In the Porsche 911 realm, enthusiasts often covet the high-performance models like the GT3RS, GT2, and Turbo S. Yet, for those well-versed in the intricacies of the 911, a manual Carrera T stands out as the best 911.

Stripped of excess features, the Carrera T embraces the essence of manual gear changes, enhancing the overall driving experience. The parallel with the TT is evident.

Investing around $35,000 in a lower spec front-wheel drive manual TT proves to be a wise choice. In comparison, an all-wheel drive dual clutch and more powerful TTS from the same period might demand an additional $10,000 to $15,000.

We highly recommend utilising the saved funds for quality driving lessons to master the art of manual driving, and allocate the rest toward tasteful modifications to elevate the driving experience, and maybe pop a couple of thousand dollars away for potential issues.

Should you consider purchasing a third-generation Audi TT? If your lifestyle accommodates a two-seat sports car (yes it has rear seats but they’re only for the smallest children), and you enter TT ownership fully aware that there’s a high probability of investing both money and time in maintenance and repairs, then yes, you should buy one.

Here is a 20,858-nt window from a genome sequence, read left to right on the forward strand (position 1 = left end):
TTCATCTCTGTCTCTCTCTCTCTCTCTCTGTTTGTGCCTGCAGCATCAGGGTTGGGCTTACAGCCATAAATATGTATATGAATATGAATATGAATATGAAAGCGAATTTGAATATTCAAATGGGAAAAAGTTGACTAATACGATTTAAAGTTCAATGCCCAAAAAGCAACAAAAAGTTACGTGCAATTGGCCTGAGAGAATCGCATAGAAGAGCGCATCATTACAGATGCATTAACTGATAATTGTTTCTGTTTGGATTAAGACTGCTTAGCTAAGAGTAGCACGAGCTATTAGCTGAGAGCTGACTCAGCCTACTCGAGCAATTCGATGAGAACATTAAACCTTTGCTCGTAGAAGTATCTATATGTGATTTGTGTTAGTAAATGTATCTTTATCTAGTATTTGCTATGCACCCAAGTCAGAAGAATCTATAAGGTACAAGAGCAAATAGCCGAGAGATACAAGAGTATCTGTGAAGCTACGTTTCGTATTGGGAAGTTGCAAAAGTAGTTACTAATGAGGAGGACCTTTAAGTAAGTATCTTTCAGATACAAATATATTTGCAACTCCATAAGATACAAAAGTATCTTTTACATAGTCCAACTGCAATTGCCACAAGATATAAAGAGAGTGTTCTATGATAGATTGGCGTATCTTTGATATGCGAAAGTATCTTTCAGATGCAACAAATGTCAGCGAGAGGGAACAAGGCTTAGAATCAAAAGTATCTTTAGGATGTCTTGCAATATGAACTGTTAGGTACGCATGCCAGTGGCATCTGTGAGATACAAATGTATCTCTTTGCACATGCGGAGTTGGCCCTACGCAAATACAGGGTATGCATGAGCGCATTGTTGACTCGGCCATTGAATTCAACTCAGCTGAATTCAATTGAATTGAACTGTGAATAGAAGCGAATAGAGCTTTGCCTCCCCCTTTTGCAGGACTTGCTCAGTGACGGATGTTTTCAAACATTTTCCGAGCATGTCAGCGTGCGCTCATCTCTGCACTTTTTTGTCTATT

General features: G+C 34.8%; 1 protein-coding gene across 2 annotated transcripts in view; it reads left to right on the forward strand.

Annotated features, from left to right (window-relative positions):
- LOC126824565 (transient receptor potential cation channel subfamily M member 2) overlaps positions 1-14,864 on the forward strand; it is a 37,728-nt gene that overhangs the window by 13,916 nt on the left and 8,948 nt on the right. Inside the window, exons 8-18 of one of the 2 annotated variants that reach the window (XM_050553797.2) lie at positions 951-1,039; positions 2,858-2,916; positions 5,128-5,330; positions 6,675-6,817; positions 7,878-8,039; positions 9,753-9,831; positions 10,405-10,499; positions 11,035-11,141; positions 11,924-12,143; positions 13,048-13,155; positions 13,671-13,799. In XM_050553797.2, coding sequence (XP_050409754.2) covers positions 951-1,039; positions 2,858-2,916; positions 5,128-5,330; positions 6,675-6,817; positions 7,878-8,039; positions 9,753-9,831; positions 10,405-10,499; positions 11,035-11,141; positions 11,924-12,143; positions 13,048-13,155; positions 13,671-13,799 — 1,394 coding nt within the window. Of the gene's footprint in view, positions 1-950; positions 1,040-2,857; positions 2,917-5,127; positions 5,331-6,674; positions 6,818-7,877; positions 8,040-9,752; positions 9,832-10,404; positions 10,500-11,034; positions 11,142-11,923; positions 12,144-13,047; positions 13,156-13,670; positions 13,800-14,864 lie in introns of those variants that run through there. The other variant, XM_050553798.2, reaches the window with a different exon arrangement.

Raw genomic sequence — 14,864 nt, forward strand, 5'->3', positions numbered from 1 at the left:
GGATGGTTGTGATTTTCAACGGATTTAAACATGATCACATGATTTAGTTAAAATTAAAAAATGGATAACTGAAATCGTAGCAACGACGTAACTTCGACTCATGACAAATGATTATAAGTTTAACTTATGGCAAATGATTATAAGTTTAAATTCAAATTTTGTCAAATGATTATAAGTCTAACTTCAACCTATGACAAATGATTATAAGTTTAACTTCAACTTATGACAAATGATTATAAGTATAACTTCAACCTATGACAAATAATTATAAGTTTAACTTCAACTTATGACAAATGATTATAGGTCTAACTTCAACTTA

This marks the final and arguably the best iteration of the TT, potentially earning classic status. However, exercise caution and ensure you’re investing in a well-maintained model.

However, with numerous TTs available in the used market, the question arises: which one should you choose? The answer is straightforward – opt for the 911 Carrera T Audi TT.

In the Porsche 911 realm, enthusiasts often covet the high-performance models like the GT3RS, GT2, and Turbo S. Yet, for those well-versed in the intricacies of the 911, a manual Carrera T stands out as the best 911.

Stripped of excess features, the Carrera T embraces the essence of manual gear changes, enhancing the overall driving experience. The parallel with the TT is evident.

Investing around $35,000 in a lower spec front-wheel drive manual TT proves to be a wise choice. In comparison, an all-wheel drive dual clutch and more powerful TTS from the same period might demand an additional $10,000 to $15,000.

We highly recommend utilising the saved funds for quality driving lessons to master the art of manual driving, and allocate the rest toward tasteful modifications to elevate the driving experience, and maybe pop a couple of thousand dollars away for potential issues.

Disclaimer

Please note that pricing information is subject to fluctuations in the automotive market.

Information correct as of Jan 07, 2023.

The advice provided on this website is general advice only. It has been prepared without taking into account your objectives, financial situation or needs. Before acting on this advice, you should consider the appropriateness of the advice, having regard to your own objectives, financial situation and needs.

Read our full terms and conditions here.